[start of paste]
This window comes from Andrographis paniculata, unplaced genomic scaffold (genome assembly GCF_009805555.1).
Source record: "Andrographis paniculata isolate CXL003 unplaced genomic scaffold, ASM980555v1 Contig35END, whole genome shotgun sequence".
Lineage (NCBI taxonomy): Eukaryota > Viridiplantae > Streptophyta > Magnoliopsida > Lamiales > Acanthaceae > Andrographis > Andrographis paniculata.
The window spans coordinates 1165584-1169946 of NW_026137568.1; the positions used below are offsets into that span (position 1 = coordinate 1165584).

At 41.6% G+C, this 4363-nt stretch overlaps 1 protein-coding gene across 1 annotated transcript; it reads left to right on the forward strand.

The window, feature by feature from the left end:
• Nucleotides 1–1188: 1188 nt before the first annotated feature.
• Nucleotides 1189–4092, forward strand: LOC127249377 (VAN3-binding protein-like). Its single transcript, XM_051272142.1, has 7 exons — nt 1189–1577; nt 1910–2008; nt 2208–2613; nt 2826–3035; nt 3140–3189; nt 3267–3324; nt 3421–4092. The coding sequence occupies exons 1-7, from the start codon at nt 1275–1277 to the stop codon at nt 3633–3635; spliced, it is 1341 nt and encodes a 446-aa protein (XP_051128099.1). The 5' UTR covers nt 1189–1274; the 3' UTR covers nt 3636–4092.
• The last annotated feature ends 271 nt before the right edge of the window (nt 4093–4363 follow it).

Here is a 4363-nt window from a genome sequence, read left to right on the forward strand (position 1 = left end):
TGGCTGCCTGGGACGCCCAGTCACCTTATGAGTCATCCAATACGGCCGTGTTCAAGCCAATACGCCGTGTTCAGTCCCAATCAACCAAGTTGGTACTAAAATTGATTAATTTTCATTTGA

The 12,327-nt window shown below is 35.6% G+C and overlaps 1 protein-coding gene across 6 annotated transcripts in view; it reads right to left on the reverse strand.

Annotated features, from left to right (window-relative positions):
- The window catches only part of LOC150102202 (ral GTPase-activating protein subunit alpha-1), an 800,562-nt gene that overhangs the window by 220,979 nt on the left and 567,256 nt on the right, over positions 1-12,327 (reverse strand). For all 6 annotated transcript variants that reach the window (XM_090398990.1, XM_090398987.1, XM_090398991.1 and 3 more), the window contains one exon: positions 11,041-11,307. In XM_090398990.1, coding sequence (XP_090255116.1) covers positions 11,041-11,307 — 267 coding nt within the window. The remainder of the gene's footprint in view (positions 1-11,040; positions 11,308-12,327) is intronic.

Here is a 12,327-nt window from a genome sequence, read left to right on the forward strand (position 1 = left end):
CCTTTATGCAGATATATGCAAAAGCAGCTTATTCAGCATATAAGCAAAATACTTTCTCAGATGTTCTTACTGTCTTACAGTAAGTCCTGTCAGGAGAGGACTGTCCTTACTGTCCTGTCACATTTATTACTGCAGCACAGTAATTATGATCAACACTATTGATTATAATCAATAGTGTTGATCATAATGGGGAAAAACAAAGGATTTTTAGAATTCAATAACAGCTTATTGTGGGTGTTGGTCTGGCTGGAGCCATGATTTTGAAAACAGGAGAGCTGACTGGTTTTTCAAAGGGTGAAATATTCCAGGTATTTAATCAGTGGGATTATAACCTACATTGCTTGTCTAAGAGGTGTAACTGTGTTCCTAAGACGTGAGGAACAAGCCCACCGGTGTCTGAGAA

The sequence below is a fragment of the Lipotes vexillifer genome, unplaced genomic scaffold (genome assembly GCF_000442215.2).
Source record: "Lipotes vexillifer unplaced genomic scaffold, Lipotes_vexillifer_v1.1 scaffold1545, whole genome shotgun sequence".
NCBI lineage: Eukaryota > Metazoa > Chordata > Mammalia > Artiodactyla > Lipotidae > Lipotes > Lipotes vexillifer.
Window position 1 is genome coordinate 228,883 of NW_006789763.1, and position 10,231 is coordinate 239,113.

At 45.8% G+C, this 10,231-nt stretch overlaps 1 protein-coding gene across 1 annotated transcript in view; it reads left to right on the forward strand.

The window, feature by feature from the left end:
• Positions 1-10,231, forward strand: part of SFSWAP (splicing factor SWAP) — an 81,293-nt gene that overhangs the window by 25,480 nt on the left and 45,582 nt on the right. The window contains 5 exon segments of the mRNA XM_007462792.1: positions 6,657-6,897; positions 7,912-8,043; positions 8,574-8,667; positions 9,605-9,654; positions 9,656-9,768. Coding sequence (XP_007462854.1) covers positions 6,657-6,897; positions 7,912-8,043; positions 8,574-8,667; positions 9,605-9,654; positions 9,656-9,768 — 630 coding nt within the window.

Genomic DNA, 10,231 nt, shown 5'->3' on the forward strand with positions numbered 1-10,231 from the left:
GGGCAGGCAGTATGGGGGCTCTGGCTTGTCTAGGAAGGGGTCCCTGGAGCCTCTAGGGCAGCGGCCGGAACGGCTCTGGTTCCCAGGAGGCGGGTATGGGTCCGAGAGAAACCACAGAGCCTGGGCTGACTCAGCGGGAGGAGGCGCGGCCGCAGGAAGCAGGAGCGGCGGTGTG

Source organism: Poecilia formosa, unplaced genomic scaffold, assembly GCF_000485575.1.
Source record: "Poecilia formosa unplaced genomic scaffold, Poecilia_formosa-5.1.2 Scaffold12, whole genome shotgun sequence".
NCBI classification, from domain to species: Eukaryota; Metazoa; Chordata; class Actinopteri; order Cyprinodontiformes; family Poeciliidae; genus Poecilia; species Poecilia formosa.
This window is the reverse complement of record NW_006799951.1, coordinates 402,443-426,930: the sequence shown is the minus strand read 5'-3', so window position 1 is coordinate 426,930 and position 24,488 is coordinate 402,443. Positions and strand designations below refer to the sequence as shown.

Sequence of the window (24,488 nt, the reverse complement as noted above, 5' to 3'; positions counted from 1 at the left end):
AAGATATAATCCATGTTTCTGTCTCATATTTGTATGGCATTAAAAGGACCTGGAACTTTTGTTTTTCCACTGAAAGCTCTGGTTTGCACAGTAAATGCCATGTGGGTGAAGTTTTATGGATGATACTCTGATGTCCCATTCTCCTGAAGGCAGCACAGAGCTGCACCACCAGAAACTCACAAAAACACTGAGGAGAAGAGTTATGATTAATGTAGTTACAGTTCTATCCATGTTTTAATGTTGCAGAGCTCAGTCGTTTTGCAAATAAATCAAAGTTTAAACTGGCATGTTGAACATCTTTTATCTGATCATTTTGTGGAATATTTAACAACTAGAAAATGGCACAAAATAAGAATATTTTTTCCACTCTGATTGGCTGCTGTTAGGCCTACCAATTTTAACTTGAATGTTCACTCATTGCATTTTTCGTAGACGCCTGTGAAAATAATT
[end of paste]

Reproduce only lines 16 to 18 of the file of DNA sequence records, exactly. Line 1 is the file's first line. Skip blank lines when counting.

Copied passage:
CCTTTATGCAGATATATGCAAAAGCAGCTTATTCAGCATATAAGCAAAATACTTTCTCAGATGTTCTTACTGTCTTACAGTAAGTCCTGTCAGGAGAGGACTGTCCTTACTGTCCTGTCACATTTATTACTGCAGCACAGTAATTATGATCAACACTATTGATTATAATCAATAGTGTTGATCATAATGGGGAAAAACAAAGGATTTTTAGAATTCAATAACAGCTTATTGTGGGTGTTGGTCTGGCTGGAGCCATGATTTTGAAAACAGGAGAGCTGACTGGTTTTTCAAAGGGTGAAATATTCCAGGTATTTAATCAGTGGGATTATAACCTACATTGCTTGTCTAAGAGGTGTAACTGTGTTCCTAAGACGTGAGGAACAAGCCCACCGGTGTCTGAGAA

The sequence below is a fragment of the Lipotes vexillifer genome, unplaced genomic scaffold (genome assembly GCF_000442215.2).
Source record: "Lipotes vexillifer unplaced genomic scaffold, Lipotes_vexillifer_v1.1 scaffold1545, whole genome shotgun sequence".